Instructor Constancio Paranal III teaches a “fundamentals of business” course to students in the Direct Admit Program, which is designed for high achieving incoming freshmen to enter the Shidler college and get a head start on their business curriculum. Part of the fall 2021 semester was focused on two topics: entrepreneurship and corporate social responsibility. Paranal challenged students from the two sections of his course to create and run their own company for a week. He divided them into groups and with a seed money of just $5, which he invested in each of the groups, he challenged them to make “something of it.”
“I came in blind with this activity. I wasn’t sure what was going to happen, but as always, I value the powers of a creative mind and strong team collaboration. I knew our students could come up with something interesting,” Paranal said.
All of the teams came up with interesting businesses, with the majority using their skills and talents, from creating jewelry, to baked goods, to commissioned paintings, another group even provided tutoring services. After a week, students generated $270 in profit (a 675% return on investment), and they donated a portion of their proceeds to the UH Foundation’s Direct Admit Program scholarship fund as part of “Giving Tuesday.”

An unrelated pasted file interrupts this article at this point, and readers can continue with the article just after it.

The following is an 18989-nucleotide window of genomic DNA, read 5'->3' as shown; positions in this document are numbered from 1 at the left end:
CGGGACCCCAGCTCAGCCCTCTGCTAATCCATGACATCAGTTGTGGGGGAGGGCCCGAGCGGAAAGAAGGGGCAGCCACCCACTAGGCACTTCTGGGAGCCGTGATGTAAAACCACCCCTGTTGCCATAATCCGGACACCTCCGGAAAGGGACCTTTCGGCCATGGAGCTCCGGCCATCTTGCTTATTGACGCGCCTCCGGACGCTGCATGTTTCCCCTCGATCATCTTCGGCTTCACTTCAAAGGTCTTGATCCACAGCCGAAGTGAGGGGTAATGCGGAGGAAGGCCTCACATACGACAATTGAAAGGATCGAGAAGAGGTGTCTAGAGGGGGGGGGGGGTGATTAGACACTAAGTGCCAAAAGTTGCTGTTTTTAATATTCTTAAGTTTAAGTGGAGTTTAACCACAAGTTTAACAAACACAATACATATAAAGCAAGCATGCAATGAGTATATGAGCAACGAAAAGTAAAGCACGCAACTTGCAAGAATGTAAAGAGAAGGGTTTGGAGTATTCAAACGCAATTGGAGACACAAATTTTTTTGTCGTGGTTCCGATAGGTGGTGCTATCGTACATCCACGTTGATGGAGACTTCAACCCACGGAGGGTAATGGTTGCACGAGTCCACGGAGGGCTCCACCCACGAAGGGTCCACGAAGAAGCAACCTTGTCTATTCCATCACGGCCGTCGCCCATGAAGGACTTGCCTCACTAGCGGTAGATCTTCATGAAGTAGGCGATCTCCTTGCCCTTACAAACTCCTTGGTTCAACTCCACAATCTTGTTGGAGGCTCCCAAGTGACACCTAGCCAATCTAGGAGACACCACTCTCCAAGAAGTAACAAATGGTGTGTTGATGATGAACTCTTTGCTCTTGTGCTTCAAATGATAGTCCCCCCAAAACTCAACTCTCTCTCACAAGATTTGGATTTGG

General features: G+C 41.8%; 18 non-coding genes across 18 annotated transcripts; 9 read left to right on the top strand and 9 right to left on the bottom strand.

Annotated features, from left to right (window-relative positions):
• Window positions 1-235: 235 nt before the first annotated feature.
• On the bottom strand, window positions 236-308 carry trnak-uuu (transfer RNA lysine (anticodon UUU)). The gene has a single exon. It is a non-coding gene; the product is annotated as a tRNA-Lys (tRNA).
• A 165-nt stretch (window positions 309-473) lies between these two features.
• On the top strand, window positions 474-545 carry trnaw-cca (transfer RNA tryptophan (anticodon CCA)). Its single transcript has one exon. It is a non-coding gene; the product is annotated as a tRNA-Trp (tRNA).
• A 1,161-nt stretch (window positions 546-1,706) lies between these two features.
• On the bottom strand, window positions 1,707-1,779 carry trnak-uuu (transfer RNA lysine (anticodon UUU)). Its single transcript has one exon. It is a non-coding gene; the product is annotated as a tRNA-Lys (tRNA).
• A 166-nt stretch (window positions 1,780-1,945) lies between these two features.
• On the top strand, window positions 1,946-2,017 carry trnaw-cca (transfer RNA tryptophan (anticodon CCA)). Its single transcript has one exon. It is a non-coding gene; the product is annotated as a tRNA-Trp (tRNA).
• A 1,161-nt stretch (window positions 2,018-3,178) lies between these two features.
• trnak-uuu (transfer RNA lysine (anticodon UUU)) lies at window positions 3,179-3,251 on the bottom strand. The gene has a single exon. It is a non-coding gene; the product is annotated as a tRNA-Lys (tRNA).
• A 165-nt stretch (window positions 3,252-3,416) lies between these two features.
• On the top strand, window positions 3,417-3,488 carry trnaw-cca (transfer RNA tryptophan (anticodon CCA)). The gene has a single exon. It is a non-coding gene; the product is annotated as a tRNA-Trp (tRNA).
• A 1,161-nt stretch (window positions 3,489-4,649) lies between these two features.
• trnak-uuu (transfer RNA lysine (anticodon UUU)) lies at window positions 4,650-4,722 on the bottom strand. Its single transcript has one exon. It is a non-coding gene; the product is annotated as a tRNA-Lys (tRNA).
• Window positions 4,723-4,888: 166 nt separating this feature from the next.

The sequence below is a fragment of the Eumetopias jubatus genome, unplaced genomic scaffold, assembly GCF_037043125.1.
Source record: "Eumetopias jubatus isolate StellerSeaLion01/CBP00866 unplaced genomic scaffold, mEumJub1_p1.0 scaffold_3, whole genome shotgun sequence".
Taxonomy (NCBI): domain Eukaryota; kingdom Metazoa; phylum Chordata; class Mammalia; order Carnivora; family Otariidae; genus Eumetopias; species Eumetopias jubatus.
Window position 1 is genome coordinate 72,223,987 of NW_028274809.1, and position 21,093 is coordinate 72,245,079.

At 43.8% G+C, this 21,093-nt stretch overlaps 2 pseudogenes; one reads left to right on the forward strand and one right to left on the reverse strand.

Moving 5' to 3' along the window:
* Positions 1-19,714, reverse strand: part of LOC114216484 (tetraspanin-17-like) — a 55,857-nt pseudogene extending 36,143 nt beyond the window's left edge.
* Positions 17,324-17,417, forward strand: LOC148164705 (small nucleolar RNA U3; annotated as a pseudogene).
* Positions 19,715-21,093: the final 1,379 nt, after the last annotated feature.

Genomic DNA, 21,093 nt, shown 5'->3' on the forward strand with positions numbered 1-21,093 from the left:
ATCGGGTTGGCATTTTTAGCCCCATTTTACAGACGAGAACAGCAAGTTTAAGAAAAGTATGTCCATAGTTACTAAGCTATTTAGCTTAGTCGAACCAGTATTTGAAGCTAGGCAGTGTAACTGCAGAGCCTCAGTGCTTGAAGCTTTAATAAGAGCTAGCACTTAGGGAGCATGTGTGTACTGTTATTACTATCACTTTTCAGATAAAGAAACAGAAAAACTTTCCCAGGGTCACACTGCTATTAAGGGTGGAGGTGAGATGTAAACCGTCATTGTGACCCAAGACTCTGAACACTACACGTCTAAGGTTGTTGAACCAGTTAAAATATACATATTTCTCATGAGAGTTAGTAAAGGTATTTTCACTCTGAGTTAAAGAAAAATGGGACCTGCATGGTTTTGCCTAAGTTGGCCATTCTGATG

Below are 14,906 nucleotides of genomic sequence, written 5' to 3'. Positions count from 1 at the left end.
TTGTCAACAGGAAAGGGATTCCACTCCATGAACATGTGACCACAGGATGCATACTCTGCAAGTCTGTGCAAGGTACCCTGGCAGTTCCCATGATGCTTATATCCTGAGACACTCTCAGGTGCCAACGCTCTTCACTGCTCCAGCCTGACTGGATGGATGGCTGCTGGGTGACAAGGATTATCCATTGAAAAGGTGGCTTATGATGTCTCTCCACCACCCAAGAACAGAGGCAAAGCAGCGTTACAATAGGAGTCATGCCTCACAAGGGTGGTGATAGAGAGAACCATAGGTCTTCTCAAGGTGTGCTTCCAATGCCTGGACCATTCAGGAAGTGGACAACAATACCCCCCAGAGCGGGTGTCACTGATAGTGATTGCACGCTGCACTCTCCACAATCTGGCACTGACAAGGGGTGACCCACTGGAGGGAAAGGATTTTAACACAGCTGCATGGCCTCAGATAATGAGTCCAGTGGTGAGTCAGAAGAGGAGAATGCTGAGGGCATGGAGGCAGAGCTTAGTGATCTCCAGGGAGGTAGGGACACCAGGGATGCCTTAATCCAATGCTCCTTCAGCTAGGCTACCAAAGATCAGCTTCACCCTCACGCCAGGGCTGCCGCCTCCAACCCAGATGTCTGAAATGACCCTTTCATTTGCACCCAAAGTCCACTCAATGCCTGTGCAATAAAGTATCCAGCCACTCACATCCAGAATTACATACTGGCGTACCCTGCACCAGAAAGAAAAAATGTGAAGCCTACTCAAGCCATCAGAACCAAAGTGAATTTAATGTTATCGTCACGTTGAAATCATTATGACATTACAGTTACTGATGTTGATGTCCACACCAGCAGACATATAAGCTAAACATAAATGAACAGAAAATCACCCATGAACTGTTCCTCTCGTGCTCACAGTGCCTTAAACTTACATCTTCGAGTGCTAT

“As a class, we agreed we want to support an individual who is passionate about pursuing their education at the Shidler College of Business,” Wynter Ramirez said. “We want our hard work to help and inspire future incoming Direct Admit Program students who strive for excellence and success.”
Chelsea Tajon added, “What we chose to do with the money was important because as future business men and women, there is always an opportunity to be selfless.”
Turning ideas into action
Paranal not only wanted to come up with an activity to motivate students to turn their ideas into action, he also wanted to highlight the importance of collaboration. Since the students had to run the business in a week and under COVID-19 restrictions, they had to consider everyone’s circumstances while ensuring operational feasibility.
“The project allowed me to look at entrepreneurship as more than just generating profit but finding a process in which you could maximize your time and your resources to generate as much profit as possible,” Tajon said.
“The types of business that will emerge in the future will rest on the youth. I feel it is my job to guide them to see what kind of future they plan to build through their work,” Paranal said.